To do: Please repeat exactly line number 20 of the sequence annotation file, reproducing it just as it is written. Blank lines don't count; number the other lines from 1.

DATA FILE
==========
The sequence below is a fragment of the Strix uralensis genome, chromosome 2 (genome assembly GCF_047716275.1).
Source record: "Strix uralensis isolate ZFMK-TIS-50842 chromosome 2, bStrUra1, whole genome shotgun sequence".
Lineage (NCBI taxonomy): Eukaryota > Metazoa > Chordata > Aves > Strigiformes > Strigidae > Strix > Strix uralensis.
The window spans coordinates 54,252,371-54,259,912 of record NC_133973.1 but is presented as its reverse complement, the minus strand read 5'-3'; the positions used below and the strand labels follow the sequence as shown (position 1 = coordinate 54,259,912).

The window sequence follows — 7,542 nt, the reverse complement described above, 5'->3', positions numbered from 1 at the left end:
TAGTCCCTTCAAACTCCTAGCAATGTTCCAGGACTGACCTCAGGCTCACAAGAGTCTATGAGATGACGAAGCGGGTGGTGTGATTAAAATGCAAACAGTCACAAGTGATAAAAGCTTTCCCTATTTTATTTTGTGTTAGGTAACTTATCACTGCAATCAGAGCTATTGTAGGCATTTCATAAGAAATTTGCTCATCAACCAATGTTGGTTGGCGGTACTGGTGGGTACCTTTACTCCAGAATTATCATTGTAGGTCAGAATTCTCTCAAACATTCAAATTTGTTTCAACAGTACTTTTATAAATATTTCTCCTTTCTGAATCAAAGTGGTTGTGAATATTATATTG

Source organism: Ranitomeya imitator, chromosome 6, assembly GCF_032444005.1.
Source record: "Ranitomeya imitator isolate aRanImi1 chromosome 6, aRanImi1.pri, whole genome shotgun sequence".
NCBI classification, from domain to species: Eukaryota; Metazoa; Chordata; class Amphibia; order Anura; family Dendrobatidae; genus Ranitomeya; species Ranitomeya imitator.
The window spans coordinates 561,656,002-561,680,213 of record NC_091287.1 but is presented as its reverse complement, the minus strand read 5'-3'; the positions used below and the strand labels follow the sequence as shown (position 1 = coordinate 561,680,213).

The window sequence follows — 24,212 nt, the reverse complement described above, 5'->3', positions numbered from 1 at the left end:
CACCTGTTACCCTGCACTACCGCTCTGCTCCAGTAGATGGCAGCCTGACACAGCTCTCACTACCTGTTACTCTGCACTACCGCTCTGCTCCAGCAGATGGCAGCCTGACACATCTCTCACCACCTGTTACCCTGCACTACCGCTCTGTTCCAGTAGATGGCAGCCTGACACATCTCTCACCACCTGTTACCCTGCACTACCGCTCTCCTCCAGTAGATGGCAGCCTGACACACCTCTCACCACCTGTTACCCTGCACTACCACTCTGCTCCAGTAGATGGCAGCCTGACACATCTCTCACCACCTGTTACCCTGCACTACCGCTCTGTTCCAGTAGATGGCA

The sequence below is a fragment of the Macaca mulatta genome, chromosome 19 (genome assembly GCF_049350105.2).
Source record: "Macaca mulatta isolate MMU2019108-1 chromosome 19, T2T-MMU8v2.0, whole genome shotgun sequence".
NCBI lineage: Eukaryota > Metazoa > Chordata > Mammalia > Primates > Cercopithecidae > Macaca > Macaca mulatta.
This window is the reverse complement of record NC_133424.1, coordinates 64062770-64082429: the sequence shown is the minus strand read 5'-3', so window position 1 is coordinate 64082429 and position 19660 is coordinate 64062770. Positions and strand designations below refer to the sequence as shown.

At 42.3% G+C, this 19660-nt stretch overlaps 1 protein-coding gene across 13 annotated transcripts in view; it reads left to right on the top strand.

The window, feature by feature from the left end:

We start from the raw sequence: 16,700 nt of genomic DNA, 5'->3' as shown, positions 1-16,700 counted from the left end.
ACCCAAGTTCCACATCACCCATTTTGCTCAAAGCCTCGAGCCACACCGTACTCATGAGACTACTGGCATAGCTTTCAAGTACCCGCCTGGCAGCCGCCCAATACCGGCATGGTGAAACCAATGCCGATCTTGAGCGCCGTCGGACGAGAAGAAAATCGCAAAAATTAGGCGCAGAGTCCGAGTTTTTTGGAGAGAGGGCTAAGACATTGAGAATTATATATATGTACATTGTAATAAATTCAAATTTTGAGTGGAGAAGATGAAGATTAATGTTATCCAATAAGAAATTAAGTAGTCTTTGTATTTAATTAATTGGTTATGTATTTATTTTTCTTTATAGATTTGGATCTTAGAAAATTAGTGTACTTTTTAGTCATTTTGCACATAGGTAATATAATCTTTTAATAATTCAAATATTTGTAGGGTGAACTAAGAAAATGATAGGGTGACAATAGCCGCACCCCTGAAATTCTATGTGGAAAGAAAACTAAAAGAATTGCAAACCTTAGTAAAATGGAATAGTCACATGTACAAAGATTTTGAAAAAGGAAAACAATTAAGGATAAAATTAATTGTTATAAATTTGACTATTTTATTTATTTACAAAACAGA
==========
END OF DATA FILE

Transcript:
ACCCAAGTTCCACATCACCCATTTTGCTCAAAGCCTCGAGCCACACCGTACTCATGAGACTACTGGCATAGCTTTCAAGTACCCGCCTGGCAGCCGCCCAATACCGGCATGGTGAAACCAATGCCGATCTTGAGCGCCGTCGGACGAGAAGAAAATCGCAAAAATTAGGCGCAGAGTCCGAGTTTTTTGGAGAGAGGGCTAAGACATTGAGAATTATATATATGTACATTGTAATAAATTCAAATTTTGAGTGGAGAAGATGAAGATTAATGTTATCCAATAAGAAATTAAGTAGTCTTTGTATTTAATTAATTGGTTATGTATTTATTTTTCTTTATAGATTTGGATCTTAGAAAATTAGTGTACTTTTTAGTCATTTTGCACATAGGTAATATAATCTTTTAATAATTCAAATATTTGTAGGGTGAACTAAGAAAATGATAGGGTGACAATAGCCGCACCCCTGAAATTCTATGTGGAAAGAAAACTAAAAGAATTGCAAACCTTAGTAAAATGGAATAGTCACATGTACAAAGATTTTGAAAAAGGAAAACAATTAAGGATAAAATTAATTGTTATAAATTTGACTATTTTATTTATTTACAAAACAGA